The summer camps, along with weekly classes that begin again in the fall, are lead by numerous volunteers that love and enjoy teaching and spending time with the girls. Each class and camp includes dance and devotions about relevant issues the girls may be facing. Additional volunteers, as well as tax-deductible donations, are encouraged and needed in order to make these classes, along with other In His Steps events, a success and a service to the community.

To check out more info about the camps and classes, check out their website at www.ihsdance.com, email at: info@ihsdance.com , call 704.650.4089 or www.facebook.com/ihsdance.

HSCC Offers Fix A Pit, $50 Surgery By Appointment In July!

Hickory/Newton, NC - Humane Society of Catawba County is offering spay or neuter surgeries in July at just $50 for Pit Bulls and Pit Bull mixes. Vaccines and testing are available on the surgery day at an additional cost.

Schedule is limited. Foothills Spay/ Neuter Clinic offers low-cost spay and neuter surgery Monday-Friday at Humane Society of Catawba County.

Pets are dropped off at 8 am on their scheduled surgery day and picked up the same evening with post operative instructions.

Come by to make an appointment or call (828) 464-8878 during business hours, Monday through Saturday from 11 a.m. to 6 p.m. HSCC and Foothills Spay/Neuter Clinic services are available to any member of the public and are not limited to residents of Catawba County.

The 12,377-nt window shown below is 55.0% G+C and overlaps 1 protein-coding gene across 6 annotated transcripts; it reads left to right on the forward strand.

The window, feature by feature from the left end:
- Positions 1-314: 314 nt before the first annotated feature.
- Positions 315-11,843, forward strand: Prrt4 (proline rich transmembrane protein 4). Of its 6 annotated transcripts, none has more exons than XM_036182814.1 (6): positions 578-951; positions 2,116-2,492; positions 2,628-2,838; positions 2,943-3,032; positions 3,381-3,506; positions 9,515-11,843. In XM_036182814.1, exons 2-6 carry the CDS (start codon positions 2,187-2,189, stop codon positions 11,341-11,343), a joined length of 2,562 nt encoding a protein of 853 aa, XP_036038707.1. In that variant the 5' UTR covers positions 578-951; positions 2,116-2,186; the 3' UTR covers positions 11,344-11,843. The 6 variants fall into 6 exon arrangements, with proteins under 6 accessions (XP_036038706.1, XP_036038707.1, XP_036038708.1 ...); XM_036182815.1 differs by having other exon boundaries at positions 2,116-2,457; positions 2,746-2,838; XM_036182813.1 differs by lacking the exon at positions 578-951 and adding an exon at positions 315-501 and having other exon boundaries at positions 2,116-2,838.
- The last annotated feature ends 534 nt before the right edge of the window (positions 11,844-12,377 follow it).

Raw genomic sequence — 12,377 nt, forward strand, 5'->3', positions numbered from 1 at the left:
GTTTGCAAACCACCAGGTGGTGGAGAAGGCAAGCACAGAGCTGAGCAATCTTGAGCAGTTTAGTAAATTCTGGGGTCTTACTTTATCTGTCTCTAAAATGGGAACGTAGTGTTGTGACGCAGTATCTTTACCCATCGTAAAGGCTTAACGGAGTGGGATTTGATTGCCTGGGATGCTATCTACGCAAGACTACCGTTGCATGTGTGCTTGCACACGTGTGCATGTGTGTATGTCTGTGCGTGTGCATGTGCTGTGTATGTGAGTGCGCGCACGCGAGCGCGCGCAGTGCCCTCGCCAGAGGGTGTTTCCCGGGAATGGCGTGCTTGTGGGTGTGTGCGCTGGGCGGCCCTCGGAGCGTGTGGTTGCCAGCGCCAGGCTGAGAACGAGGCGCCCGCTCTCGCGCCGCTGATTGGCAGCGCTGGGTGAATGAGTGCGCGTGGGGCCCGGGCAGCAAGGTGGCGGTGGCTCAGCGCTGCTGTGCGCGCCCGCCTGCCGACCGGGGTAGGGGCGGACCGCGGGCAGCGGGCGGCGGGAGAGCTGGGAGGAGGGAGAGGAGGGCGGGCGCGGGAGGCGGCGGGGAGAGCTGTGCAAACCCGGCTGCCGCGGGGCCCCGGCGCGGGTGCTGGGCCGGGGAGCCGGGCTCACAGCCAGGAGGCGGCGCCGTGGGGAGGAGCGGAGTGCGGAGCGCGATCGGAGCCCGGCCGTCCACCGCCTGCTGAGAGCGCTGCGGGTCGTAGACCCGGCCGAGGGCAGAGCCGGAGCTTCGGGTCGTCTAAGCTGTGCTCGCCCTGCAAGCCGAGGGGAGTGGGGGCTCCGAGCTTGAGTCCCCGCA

Photo: Aretha is available for adoption

Newton’s 126th Soldiers Reunion Begins Sunday, August 16

Newton, NC – Mark your calendar and set aside a week for cruisin’, musical entertainment, beauty pageants, a parade and athletic events when the 126th Soldiers Reunion returns to Downtown Newton.

Reunion Week kicks off Sunday, August 16. Events continue through Reunion Day on Thursday, August 20. The showcase Soldiers Reunion Parade will take place on Thursday. About 10,000 people visit Downtown Newton throughout the week to take part in the festivities. American Legion Post 16 and the Newton Merchants Association sponsor and organize the week-long celebration.

The Soldiers Reunion celebration in Newton is believed to be the longest-running patriotic celebration in the United States not based on a holiday. The tradition began in Newton on July 4, 1889, when Civil War veterans answered a statewide call for recognition of their wartime efforts and to receive their pensions. The gathering in Newton led to annual reunions, starting the popular patriotic Soldiers Reunion. Today, the celebration offers a variety of family-friendly activities and events for veterans and the community to enjoy, many of which are centered around the iconic 1924 Courthouse Square.

The week kicks off with the Cruisin’ Car Show on Sunday, August 16. Vintage cars and trucks from across the decades up to 1972 will be on display beginning at 2:30 p.m. The classic vehicles will cruise the city’s streets starting at 6:30 p.m.

Participants from past a Soldiers’ reunion